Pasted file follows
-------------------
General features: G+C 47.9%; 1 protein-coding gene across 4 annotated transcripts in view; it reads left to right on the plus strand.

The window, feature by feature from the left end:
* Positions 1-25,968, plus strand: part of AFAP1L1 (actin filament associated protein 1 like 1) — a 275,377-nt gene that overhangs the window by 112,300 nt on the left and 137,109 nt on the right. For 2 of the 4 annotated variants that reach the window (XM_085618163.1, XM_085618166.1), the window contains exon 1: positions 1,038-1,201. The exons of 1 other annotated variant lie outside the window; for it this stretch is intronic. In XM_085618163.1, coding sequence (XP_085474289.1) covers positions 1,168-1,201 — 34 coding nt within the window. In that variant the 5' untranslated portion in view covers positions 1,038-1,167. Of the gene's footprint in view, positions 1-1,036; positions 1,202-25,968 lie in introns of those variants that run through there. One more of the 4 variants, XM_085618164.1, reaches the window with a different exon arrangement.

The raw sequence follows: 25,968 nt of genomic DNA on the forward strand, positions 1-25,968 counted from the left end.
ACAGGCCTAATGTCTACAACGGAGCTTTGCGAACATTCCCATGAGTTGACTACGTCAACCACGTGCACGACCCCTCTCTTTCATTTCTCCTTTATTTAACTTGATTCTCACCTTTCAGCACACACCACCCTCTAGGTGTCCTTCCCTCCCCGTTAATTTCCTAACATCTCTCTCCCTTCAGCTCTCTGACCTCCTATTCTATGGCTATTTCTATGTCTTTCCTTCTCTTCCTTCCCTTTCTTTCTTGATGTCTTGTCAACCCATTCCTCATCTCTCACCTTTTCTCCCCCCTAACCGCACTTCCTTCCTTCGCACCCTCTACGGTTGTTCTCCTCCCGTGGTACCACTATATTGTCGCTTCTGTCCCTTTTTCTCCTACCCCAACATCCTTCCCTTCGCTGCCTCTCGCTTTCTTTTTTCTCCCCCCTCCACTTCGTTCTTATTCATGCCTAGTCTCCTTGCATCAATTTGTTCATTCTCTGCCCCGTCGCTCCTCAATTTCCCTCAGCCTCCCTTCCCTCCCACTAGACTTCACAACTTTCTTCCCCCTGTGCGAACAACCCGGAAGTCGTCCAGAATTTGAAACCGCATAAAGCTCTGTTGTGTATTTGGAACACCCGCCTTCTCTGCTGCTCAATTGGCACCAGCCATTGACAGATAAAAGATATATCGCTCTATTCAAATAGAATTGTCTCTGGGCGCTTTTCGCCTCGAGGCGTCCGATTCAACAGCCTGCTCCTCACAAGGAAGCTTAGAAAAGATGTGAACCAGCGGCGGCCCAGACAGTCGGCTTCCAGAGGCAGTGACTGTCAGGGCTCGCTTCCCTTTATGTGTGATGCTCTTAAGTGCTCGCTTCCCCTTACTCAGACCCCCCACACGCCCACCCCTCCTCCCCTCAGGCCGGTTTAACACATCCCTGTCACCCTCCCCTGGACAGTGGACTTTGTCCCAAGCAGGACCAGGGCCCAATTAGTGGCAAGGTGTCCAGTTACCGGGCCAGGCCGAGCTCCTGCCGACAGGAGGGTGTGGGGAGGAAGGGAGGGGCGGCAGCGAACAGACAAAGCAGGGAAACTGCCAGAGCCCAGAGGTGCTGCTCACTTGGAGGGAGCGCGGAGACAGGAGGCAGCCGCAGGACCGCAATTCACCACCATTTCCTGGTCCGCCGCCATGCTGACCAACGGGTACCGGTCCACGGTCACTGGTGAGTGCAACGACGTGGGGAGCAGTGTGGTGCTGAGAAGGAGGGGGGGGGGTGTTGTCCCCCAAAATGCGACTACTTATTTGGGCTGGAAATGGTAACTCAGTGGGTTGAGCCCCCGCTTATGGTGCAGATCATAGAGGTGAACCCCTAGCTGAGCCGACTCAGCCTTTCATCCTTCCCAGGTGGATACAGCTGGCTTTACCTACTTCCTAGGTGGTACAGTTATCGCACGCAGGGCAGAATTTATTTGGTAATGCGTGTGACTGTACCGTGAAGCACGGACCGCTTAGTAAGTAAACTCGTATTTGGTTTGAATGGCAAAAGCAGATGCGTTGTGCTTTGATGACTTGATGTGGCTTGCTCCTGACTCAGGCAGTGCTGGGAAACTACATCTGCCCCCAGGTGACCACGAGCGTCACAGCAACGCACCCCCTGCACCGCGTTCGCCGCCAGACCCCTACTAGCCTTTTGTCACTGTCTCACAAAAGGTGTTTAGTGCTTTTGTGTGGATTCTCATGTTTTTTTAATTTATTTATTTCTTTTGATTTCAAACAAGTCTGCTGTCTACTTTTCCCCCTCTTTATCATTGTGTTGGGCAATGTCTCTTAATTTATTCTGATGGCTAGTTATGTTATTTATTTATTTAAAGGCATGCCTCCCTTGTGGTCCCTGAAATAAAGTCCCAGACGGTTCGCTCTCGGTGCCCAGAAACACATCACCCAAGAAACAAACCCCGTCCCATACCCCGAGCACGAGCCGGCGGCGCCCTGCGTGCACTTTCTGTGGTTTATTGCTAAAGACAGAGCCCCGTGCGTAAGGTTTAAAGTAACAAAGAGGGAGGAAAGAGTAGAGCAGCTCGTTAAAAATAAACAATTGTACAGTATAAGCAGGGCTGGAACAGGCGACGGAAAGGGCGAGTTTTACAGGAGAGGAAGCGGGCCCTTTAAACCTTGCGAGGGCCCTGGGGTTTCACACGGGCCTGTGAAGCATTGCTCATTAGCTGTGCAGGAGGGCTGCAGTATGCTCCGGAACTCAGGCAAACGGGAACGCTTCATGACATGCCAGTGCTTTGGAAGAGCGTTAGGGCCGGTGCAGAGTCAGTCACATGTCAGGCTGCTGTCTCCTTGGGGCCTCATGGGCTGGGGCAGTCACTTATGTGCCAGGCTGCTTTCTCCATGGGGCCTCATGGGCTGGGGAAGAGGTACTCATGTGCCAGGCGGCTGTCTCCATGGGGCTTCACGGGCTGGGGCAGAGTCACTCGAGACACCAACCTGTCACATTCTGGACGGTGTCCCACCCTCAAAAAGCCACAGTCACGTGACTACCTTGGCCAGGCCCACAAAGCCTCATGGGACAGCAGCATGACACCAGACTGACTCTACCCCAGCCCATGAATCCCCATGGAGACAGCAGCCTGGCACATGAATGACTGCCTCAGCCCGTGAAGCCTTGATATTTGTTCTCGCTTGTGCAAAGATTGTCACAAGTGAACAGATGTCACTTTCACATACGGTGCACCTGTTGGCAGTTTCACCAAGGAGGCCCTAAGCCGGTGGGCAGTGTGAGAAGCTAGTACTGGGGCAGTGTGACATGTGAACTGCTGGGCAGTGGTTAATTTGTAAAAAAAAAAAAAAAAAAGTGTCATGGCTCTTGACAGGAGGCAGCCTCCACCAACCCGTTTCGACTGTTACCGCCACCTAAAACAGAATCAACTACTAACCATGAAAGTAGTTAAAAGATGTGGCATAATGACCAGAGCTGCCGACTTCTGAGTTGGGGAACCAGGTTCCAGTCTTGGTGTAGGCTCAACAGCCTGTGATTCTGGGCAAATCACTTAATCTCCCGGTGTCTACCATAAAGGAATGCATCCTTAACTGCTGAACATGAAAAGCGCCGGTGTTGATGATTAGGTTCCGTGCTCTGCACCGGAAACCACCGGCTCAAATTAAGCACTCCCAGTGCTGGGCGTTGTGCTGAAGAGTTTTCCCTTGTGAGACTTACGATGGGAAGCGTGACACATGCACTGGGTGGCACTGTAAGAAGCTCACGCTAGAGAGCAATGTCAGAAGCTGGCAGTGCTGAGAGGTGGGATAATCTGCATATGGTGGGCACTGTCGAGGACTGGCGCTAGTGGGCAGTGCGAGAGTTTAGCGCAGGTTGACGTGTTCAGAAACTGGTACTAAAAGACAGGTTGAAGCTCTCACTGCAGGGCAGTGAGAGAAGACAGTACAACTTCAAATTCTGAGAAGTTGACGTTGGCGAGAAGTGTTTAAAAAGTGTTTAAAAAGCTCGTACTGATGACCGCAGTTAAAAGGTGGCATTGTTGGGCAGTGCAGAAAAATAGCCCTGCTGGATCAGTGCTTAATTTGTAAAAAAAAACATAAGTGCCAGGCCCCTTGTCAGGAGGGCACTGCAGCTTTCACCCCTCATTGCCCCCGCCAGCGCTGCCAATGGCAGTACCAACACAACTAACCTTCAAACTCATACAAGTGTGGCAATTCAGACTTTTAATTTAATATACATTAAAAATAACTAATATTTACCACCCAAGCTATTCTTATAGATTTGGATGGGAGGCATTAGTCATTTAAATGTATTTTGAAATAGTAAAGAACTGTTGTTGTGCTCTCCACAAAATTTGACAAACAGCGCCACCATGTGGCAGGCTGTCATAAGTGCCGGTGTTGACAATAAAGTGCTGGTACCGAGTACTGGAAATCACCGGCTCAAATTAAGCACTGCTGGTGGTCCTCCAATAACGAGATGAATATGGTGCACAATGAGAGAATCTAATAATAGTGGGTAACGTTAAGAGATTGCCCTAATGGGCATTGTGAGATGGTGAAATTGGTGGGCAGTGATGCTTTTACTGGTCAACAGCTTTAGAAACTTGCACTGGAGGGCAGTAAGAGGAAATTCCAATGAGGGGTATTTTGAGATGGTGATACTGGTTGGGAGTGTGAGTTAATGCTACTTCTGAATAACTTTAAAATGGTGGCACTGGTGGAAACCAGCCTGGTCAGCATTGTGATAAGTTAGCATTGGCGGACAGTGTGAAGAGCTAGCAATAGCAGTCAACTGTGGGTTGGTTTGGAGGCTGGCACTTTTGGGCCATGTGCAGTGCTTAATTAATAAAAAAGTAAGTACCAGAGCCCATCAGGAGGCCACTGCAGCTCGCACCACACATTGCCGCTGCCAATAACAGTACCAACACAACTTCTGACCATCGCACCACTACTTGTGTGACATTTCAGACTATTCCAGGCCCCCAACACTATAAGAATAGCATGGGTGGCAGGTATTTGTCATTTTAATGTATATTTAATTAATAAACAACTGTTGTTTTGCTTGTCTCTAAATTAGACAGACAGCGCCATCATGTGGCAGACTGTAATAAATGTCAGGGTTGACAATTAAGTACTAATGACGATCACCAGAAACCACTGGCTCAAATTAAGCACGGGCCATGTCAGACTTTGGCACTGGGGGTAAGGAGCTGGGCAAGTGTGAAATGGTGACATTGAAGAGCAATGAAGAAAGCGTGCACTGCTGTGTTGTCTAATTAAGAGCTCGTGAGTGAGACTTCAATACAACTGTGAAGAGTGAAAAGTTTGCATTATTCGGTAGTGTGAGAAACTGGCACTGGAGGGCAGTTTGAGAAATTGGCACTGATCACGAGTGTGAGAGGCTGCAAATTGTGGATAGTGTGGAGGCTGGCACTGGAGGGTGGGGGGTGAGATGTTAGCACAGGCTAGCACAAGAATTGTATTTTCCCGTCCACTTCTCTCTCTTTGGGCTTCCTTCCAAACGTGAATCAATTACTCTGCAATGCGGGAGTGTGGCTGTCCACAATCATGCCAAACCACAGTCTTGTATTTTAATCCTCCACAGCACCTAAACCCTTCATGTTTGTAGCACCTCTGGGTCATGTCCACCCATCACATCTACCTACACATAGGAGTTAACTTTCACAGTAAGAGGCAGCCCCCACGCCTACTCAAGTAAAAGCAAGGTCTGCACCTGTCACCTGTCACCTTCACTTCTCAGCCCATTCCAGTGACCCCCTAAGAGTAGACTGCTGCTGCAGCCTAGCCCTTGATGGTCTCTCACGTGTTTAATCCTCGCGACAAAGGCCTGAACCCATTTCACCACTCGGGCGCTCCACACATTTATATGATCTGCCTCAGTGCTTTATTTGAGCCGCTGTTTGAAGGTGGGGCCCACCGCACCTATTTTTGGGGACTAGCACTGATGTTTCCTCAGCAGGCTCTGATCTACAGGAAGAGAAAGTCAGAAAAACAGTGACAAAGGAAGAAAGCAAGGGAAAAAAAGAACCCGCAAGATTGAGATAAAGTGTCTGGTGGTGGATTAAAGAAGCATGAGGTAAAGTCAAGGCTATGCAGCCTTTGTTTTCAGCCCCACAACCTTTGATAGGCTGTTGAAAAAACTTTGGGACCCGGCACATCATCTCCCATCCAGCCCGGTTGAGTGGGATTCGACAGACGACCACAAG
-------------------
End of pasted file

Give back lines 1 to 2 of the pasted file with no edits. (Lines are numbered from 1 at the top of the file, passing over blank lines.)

General features: G+C 47.9%; 1 protein-coding gene across 4 annotated transcripts in view; it reads left to right on the plus strand.

The window, feature by feature from the left end: